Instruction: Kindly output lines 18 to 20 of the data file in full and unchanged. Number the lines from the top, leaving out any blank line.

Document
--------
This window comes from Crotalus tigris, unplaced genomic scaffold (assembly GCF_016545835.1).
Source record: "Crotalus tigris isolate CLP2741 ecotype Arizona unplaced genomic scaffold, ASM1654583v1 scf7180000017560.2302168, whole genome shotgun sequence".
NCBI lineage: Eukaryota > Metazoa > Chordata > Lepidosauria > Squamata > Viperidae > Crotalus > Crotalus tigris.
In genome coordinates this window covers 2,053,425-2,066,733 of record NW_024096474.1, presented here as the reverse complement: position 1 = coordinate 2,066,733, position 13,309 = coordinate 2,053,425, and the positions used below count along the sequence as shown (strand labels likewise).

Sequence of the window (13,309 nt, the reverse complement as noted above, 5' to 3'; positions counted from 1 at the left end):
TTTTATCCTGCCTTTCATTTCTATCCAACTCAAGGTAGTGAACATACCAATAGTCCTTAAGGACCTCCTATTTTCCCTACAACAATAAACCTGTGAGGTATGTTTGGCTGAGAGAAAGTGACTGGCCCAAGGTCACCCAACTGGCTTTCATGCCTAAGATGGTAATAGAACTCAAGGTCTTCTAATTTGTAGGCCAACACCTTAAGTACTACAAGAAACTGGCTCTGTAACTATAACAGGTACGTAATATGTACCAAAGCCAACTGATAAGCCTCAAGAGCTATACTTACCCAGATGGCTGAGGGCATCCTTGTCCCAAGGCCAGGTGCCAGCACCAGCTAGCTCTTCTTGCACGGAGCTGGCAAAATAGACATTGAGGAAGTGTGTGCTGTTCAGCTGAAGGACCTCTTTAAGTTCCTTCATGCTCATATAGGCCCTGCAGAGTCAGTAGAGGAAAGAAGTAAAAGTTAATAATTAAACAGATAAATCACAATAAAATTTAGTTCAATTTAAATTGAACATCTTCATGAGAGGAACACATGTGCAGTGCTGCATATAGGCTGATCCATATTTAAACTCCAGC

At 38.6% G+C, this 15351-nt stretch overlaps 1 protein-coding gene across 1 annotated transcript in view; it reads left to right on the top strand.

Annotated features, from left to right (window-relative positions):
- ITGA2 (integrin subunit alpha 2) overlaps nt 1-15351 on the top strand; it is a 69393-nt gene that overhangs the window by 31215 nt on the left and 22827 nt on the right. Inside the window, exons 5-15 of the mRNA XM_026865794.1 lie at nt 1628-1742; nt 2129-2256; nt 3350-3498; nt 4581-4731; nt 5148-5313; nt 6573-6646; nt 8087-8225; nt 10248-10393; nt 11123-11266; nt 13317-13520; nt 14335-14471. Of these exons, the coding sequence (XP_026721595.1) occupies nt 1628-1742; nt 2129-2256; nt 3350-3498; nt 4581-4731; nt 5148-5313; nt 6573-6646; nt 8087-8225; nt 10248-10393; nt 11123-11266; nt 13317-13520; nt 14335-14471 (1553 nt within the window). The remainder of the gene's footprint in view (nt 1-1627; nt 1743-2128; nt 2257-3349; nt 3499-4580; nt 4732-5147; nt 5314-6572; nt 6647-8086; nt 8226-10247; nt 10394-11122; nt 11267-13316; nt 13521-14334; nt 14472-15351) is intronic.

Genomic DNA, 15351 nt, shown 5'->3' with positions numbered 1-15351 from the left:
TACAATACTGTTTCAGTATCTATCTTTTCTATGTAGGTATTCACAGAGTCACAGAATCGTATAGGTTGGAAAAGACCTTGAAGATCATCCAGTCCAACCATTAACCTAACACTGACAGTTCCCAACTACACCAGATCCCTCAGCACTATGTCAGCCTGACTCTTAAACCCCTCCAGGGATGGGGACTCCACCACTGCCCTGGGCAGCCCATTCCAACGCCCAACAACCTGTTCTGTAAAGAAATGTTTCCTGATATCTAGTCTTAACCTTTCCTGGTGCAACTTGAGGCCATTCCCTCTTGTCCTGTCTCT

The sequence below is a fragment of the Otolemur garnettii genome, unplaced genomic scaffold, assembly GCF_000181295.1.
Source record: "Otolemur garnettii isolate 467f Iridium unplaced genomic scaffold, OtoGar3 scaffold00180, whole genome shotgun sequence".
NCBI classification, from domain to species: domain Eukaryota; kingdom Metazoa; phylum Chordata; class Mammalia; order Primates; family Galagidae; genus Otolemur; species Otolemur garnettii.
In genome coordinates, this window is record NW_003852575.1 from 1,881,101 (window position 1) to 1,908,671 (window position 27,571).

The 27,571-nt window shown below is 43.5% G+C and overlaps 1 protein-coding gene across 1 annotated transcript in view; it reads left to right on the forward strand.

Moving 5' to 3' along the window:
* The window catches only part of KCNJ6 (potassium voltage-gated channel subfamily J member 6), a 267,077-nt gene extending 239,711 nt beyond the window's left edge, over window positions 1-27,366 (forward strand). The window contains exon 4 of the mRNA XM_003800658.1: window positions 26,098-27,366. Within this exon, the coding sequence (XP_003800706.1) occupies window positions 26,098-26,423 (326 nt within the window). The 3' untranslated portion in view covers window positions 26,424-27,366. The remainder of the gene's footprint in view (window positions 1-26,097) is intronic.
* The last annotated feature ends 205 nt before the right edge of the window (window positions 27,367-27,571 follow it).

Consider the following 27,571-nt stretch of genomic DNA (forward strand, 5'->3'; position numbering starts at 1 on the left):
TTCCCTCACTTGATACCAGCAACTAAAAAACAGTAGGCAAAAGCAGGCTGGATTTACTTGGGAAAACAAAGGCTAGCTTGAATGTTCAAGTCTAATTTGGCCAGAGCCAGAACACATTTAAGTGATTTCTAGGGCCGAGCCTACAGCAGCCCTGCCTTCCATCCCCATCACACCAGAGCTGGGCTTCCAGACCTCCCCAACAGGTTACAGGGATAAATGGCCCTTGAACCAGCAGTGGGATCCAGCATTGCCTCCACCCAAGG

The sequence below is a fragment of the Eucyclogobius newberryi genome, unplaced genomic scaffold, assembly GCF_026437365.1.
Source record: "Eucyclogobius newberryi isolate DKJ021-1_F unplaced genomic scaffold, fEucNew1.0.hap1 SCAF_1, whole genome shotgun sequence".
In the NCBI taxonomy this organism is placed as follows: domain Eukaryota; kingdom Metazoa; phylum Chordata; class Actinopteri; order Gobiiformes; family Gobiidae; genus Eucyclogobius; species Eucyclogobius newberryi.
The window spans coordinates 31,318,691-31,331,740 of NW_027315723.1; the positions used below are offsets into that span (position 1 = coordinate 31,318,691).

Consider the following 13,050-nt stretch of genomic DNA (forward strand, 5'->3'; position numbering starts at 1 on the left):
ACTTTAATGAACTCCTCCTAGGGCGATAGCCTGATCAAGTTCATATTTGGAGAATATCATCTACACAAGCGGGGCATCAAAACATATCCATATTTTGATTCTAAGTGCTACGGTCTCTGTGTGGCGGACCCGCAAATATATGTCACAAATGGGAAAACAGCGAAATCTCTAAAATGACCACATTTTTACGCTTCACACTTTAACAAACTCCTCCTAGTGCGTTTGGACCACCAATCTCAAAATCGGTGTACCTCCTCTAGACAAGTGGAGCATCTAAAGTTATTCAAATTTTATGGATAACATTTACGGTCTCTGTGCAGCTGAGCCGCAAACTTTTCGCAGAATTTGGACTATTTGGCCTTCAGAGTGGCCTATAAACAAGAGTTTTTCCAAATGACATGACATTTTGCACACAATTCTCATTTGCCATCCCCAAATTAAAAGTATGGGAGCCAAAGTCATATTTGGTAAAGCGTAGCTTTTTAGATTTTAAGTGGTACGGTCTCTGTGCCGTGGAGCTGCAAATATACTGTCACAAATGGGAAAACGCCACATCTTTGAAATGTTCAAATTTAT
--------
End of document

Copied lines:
* The window catches only part of KCNJ6 (potassium voltage-gated channel subfamily J member 6), a 267,077-nt gene extending 239,711 nt beyond the window's left edge, over window positions 1-27,366 (forward strand). The window contains exon 4 of the mRNA XM_003800658.1: window positions 26,098-27,366. Within this exon, the coding sequence (XP_003800706.1) occupies window positions 26,098-26,423 (326 nt within the window). The 3' untranslated portion in view covers window positions 26,424-27,366. The remainder of the gene's footprint in view (window positions 1-26,097) is intronic.
* The last annotated feature ends 205 nt before the right edge of the window (window positions 27,367-27,571 follow it).

Consider the following 27,571-nt stretch of genomic DNA (forward strand, 5'->3'; position numbering starts at 1 on the left):